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12-19-2012, 04:43 PM   #1
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Disappointing Results- Is it time to upgrade to K5ii ?

I've been using a K20D for the last several years and have generally been pretty happy with it. However, last night I shot my son's swimming event, and the results were pretty poor. I really don't think any of them were "keepers", and so I'm scratching my head- is it a lens problem, or perhaps sports photography is just not the K20D's forte?

I used both the DA*50-135, but more so the DA*300. Lighting at these high school pools is usually pretty dismal, and the best I could do for most of the shots was around 1/60, f4, and ISO 1250. I know that is way too slow a shutterspeed for such an activity, but the K20D gets really noisy at high ISO; I did use a monopod for the most part. It seemed to be a "perfect storm" of issues for both exposure and autofocus. I have used these lenses at outdoor events and had very little problem. Compared to the Tamron 70-200 I once had, their AF seems quite a bit slower. Results from last night were just not sharp at all, with lots of noise, although I did get better results (not always!) once I started using flash.

So I'm wondering, is it the lenses, or the camera? Has the K20D met its limitations for this type of use? Would a K5ii breathe new life into these DA* lenses? I've been wanting to upgrade anyway, but this might help push me in that direction sooner.

12-19-2012, 05:10 PM   #2
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Well, if you're planning on shooting low light scenarios a lot, the K-5II is about two stops better for "Acceptable" Noise levels. Sure would make a difference, especially considering you'd have more pixels for that nice glass to resolve.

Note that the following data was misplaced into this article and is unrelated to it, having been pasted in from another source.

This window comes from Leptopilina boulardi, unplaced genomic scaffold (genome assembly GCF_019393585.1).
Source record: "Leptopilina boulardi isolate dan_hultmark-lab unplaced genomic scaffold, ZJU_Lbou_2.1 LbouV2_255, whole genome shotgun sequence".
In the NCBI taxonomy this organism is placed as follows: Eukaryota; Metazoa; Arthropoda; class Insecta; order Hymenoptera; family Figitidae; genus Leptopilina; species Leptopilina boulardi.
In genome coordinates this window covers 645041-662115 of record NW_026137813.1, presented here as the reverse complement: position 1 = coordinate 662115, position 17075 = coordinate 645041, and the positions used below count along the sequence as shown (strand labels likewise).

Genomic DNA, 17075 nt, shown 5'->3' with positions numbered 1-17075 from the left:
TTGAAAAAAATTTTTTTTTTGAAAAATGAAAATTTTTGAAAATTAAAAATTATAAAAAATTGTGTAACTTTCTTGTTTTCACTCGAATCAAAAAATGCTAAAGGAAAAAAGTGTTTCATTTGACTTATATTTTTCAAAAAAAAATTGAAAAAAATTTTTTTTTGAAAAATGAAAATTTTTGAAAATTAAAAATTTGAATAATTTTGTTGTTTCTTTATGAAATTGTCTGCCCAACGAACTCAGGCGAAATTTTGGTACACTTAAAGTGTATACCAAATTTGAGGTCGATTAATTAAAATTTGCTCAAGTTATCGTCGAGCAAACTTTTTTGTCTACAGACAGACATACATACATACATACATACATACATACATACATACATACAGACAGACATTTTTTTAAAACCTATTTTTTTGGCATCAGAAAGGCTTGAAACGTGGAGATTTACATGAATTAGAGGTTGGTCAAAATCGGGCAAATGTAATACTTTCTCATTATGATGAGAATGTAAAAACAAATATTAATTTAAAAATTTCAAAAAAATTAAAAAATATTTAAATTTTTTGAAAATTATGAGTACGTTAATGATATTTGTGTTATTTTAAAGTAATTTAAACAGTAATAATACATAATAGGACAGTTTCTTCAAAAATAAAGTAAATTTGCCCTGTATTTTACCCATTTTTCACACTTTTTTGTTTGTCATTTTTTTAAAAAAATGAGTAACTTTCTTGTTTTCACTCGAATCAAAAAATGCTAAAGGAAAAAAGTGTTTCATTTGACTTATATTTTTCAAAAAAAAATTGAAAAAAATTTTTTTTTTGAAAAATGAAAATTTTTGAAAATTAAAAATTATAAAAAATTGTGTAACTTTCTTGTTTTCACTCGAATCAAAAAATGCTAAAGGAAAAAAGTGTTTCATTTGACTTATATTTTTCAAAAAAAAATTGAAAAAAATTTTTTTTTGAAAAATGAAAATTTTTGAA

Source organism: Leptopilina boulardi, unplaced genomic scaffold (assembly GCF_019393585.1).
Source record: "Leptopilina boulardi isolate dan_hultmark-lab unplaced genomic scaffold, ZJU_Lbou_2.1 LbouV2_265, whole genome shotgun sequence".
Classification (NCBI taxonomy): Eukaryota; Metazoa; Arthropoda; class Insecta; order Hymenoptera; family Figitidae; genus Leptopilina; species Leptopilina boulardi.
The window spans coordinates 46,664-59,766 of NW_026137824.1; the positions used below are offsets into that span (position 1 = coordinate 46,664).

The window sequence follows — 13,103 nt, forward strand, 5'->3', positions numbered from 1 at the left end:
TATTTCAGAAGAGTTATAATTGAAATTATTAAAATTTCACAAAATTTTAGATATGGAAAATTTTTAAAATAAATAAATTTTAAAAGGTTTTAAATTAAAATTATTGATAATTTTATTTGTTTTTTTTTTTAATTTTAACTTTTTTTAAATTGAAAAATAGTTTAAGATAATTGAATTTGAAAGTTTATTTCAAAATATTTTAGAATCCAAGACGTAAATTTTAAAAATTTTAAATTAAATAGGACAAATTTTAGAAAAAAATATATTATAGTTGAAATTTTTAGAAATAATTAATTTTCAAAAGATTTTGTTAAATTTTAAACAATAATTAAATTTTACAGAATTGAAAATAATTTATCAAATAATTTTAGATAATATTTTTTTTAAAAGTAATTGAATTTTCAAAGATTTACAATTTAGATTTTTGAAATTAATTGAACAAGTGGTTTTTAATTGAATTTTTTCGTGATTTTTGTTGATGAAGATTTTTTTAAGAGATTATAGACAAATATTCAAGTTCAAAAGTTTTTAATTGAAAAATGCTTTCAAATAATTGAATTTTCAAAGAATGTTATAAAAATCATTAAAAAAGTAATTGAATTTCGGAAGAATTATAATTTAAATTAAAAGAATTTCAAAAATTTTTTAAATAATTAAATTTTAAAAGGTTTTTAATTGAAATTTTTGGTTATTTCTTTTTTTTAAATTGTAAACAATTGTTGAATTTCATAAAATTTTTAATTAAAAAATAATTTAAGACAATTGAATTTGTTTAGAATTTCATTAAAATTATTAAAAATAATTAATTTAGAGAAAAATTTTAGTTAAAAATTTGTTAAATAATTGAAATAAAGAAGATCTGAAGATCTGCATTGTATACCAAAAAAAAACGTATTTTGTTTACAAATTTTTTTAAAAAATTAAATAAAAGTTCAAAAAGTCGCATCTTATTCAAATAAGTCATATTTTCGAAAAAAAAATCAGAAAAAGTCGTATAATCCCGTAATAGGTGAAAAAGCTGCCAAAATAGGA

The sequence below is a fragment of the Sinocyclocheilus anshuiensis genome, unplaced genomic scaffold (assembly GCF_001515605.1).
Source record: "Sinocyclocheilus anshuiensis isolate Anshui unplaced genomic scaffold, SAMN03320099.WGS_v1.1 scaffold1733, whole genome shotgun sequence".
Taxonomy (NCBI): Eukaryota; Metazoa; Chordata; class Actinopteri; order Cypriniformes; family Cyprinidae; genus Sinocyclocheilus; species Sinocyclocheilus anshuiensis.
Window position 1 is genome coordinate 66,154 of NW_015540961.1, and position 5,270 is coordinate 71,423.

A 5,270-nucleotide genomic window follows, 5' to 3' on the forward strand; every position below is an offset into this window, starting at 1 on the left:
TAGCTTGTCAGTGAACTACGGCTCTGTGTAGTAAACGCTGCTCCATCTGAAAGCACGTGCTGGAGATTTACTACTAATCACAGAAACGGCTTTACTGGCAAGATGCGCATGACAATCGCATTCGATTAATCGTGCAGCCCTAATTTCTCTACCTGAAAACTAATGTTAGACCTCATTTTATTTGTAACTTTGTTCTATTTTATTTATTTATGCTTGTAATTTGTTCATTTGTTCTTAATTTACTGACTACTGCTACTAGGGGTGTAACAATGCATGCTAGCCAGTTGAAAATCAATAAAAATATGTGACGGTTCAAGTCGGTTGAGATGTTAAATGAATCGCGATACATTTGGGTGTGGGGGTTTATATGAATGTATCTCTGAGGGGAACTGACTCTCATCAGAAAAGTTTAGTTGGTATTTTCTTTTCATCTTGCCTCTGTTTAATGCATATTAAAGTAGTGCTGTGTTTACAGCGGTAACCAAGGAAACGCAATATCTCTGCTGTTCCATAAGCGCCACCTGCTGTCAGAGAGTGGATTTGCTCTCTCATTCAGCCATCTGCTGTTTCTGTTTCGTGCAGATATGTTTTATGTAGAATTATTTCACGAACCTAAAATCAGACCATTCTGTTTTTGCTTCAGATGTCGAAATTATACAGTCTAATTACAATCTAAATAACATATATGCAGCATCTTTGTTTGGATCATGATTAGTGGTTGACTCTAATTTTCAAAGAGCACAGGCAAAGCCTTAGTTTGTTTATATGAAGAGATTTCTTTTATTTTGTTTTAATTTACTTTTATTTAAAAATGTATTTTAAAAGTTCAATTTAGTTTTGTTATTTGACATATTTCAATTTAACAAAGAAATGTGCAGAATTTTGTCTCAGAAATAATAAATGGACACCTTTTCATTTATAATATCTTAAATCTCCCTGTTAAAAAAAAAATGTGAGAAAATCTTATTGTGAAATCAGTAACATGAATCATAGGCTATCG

That said, if you're going to upgrade, I highly doubt anyone will recommend otherwise.
12-19-2012, 05:11 PM   #3
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Presumably you could double the iso and still get less noise, should get your shutter speed up.
By all accounts AF is greatly improved
12-19-2012, 05:11 PM   #4
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I gave my K20 to my daughter and I can't recall the last time I used my K7. I was so impressed with the k5 I am embarrassed to say I own three. My 50-135 and 60-250 are beautifully matched to the K5. I never used my K20 over 200 ISO as the photos started to look like a dirty toilet bowl. My thought is you will be blown over how much better the K5 is.

12-19-2012, 05:12 PM   #5
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when you say "poor" what exactly are you meaning? is it focus problems, subject motion blur problems, white balance, camera shake, or framing issues? A k5ii would give you much better focusing in lower light along w/ way better high iso shots along w/ dynamic range improvements that really help bring detail out of the shadows. But I'm just geussing as to what issues you don't like about your pics from a k20... I had a k20, k7, k5 and now a k5iis and each generation had pretty significant improvements. So if you're wondering if the new batch of cameras will help you get more shots in challenging situations.... yes.
12-19-2012, 05:20 PM   #6
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I guess you have to double the ISO to get at least under 1/100, or you will get too much blur. Try it out the next time, don't underexpose and try to change the way you PP. Or maybe get at new camera and/or better a 300/2.8 lens? When I shoot hockey with my K-5 I most often have to use around ISO6400 with my 70-200/2.8, it isn't perfect but you work with what you got. Shooting sports inside a dimly lit hall is tough and I find that you more often than not have to skip image quality to actually get the shot.